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MCM 2019 Keynote address by Prime Minister Pellegrini

 

Dear Secretary General, dear Ministers, Ambassadors, distinguished guests, Ladies & Gentlemen,


I am delighted to open this year´s OECD Ministerial Council Meeting, which is taking place at a decisive cross-roads for policy-making, as our economies are becoming progressively more digitized, while the need for internationally coordinated policy approach is growing. Today and tomorrow, we will discuss how the digital transition can be harnessed for our brighter future, for economic growth, prosperity, well-being, and sustainable development.


I was a big fan of science fiction when growing up and I am now surprised by how some of the fascinating scenarios have become a reality. The promotional video of the Secretary General Mr Gurría and myself for the ongoing OECD Week in Paris, you have just seen, may resemble the famous scene from the cult sci-fi movie, the Matrix, to which I would like to refer by quoting Morpheus, one of the central characters of the movie:


„There is a difference between knowing the path and walking the path.”


And, this is precisely the challenge we must all address in the real world. We know that the digital revolution has been ongoing for some time, but we are still to pin down the concrete policy approaches.


The key focus we need to always bear in mind when talking about the very process of digital transformation is human beings. The nature of the relationship between people and technology is central in successfully steering the digital transition in the current era. We can imagine many future worlds, and as the science fiction genre has shown us, many of them can be dystopian. Technology can be a conqueror as easily as it can be our liberator. If the future is to be determined by our political choices, I would like to put humanity at the very centre of the digital transformation – after all, the digital revolution is here thanks to human progress and it should be addressed solely for the benefit of humanity.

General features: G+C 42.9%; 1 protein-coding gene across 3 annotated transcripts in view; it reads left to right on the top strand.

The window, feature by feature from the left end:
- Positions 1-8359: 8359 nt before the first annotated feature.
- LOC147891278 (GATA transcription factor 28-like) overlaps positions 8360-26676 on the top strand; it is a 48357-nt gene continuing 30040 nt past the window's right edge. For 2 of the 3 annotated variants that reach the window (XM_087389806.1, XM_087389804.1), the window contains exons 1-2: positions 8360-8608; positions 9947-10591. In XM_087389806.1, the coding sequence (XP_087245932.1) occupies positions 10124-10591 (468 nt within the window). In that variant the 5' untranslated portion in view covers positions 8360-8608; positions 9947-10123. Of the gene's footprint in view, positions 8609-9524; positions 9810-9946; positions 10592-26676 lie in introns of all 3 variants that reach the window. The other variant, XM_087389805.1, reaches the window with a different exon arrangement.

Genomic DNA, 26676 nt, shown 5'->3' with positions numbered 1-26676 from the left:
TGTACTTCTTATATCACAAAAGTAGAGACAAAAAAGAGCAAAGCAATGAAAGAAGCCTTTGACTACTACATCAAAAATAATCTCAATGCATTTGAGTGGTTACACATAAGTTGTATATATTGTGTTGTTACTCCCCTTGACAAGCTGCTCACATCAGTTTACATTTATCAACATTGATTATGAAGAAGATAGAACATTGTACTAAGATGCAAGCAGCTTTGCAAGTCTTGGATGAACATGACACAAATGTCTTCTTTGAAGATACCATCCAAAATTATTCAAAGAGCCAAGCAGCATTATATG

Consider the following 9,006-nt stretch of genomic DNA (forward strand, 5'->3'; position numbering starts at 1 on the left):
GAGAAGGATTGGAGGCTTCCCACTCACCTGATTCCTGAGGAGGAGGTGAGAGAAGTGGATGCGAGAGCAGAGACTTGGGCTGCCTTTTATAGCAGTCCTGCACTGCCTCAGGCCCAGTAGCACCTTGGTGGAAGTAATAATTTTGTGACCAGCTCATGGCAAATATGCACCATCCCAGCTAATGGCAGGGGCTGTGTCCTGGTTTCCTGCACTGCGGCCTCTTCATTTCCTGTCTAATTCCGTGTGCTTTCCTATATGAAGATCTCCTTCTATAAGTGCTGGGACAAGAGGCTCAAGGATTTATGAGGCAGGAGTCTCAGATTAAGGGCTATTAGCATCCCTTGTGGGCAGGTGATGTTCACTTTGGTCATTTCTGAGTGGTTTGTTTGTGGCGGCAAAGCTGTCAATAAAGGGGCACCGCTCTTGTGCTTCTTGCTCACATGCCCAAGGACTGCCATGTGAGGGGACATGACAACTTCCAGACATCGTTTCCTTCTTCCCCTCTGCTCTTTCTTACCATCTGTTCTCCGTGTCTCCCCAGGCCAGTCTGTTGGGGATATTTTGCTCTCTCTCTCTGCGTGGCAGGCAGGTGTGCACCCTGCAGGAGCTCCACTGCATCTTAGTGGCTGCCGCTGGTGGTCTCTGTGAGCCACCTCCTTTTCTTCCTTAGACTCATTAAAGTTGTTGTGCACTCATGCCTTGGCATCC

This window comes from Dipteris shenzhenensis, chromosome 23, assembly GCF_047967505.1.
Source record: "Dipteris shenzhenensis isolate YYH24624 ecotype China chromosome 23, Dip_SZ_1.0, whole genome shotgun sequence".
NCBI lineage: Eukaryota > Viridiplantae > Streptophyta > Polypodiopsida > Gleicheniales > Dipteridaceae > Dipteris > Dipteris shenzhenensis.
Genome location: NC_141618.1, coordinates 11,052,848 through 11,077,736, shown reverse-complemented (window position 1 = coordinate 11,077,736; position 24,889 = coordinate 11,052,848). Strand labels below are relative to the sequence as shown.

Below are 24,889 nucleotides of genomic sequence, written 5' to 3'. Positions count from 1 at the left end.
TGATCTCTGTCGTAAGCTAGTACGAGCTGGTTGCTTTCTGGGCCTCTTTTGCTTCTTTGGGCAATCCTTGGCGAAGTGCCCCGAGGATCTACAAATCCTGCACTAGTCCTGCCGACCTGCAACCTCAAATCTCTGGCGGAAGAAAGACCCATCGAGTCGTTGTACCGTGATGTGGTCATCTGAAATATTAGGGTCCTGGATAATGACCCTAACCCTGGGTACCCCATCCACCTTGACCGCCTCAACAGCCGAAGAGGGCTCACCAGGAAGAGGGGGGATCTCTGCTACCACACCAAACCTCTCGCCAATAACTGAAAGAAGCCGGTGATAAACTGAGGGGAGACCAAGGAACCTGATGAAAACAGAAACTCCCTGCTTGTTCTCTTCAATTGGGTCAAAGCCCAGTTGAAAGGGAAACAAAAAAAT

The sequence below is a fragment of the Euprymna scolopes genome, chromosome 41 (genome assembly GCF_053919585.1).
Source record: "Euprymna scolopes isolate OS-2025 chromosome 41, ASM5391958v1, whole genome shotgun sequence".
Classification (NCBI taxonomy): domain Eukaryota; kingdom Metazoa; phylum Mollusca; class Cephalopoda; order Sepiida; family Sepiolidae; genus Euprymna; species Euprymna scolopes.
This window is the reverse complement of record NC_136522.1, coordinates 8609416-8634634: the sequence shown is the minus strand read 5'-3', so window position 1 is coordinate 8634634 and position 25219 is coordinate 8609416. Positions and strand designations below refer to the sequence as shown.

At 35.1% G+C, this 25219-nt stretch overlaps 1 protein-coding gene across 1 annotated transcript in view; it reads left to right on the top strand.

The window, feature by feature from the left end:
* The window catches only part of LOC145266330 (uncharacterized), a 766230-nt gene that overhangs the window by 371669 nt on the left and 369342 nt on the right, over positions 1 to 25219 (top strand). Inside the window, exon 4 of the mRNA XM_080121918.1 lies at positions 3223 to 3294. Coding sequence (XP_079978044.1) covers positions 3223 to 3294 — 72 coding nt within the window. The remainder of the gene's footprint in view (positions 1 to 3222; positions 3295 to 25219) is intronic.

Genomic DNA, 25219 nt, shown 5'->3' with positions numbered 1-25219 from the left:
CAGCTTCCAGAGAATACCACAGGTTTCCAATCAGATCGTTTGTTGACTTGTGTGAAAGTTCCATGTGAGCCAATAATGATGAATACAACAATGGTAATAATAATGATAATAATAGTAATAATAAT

Consequently, digital humanism needs to become a decisive philosophical orientation of the 21st century. Humanism, as such, emphasizes the value of human beings, individually and collectively. Digital humanism means that human beings remain the central focus in the digital transformation, while digitisation should be approached in its entirety and complexity for the improvement of people’s lives and the preservation of our planet. Digital humanism thus seeks to enable people to achieve things they never believed possible, empowered by the use of technologies, and it is our job – as policy-makers – that they do so, while respecting the law, ethics, fundamental freedoms, democratic principles and human rights.


I therefore very much appreciate and applaud the OECD and the work of its Members for setting the Guidelines on Artificial Intelligence. We need to know clearly who will be responsible when an algorithm causes an accident. We also need to prevent algorithms from discriminating against people on the basis of origin, gender, or race, biases that lay hidden in historical data. Let me add that on the basis of the Digital Transformation Strategy, which my Government has recently adopted, we are going to utilize artificial intelligence to improve the performance of public services in Slovakia. The AI Guidelines should serve for building trust in the digital economy, but this is just a first step on our long journey. Successful digital transformation requires the fundamental innovation of our institutions.


In this regard, I am compelled to ask you three questions to which, in my view, we need to find answers now and together, so we can walk the path towards a better future while living up to the ideals of digital humanism:


My first questions is: How can every man and woman contribute to building and shaping the bright digital future?


On the first of May, on Labour Day, we, the peoples, we celebrated the values of work around the world. However, it is coming… Automation and artificial intelligence are going to replace jobs, not just manual jobs but also white-collar ones. Professions such as accountants, auditors and clerks are also among the most vulnerable. According to the OECD estimates, Slovakia has one of the highest share of jobs at risk of automation. It is not even a secret that almost half of the tasks employees are paid for in developed economies could be automated by already existing technologies. How can people find dignity in the world where work will no longer be needed? Maybe schemes like universal basic income will help ease this problem. The most effective solution lies in the massive improvements of digital skills and education reforms.


Only those who understand how digital technologies work can be fully able to contribute, and only digitally skilled people can be able to realize their potential and fulfil their dreams in the digital age.